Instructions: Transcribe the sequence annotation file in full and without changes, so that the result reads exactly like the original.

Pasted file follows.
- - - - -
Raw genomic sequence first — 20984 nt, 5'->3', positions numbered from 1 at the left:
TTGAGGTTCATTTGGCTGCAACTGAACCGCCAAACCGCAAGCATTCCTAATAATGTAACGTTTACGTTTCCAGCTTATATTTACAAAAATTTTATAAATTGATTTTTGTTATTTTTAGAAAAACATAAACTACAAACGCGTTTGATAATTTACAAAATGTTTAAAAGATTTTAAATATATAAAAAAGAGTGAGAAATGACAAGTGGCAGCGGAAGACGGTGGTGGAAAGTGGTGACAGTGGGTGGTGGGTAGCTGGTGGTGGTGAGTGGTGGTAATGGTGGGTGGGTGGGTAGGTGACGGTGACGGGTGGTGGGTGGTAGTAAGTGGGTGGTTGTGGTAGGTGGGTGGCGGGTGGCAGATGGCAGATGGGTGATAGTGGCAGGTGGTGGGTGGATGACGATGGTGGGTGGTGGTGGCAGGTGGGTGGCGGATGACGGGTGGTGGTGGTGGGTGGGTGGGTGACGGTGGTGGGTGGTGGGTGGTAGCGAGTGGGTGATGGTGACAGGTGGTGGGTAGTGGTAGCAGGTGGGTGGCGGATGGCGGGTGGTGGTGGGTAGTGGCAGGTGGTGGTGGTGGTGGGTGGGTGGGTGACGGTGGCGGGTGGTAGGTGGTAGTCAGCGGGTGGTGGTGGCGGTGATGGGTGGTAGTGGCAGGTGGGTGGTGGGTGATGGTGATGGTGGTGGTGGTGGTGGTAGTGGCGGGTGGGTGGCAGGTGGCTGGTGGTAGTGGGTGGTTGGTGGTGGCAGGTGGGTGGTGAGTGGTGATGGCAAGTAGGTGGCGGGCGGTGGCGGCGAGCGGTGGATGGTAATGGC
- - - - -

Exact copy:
Raw genomic sequence first — 20984 nt, 5'->3', positions numbered from 1 at the left:
TTGAGGTTCATTTGGCTGCAACTGAACCGCCAAACCGCAAGCATTCCTAATAATGTAACGTTTACGTTTCCAGCTTATATTTACAAAAATTTTATAAATTGATTTTTGTTATTTTTAGAAAAACATAAACTACAAACGCGTTTGATAATTTACAAAATGTTTAAAAGATTTTAAATATATAAAAAAGAGTGAGAAATGACAAGTGGCAGCGGAAGACGGTGGTGGAAAGTGGTGACAGTGGGTGGTGGGTAGCTGGTGGTGGTGAGTGGTGGTAATGGTGGGTGGGTGGGTAGGTGACGGTGACGGGTGGTGGGTGGTAGTAAGTGGGTGGTTGTGGTAGGTGGGTGGCGGGTGGCAGATGGCAGATGGGTGATAGTGGCAGGTGGTGGGTGGATGACGATGGTGGGTGGTGGTGGCAGGTGGGTGGCGGATGACGGGTGGTGGTGGTGGGTGGGTGGGTGACGGTGGTGGGTGGTGGGTGGTAGCGAGTGGGTGATGGTGACAGGTGGTGGGTAGTGGTAGCAGGTGGGTGGCGGATGGCGGGTGGTGGTGGGTAGTGGCAGGTGGTGGTGGTGGTGGGTGGGTGGGTGACGGTGGCGGGTGGTAGGTGGTAGTCAGCGGGTGGTGGTGGCGGTGATGGGTGGTAGTGGCAGGTGGGTGGTGGGTGATGGTGATGGTGGTGGTGGTGGTGGTAGTGGCGGGTGGGTGGCAGGTGGCTGGTGGTAGTGGGTGGTTGGTGGTGGCAGGTGGGTGGTGAGTGGTGATGGCAAGTAGGTGGCGGGCGGTGGCGGCGAGCGGTGGATGGTAATGGC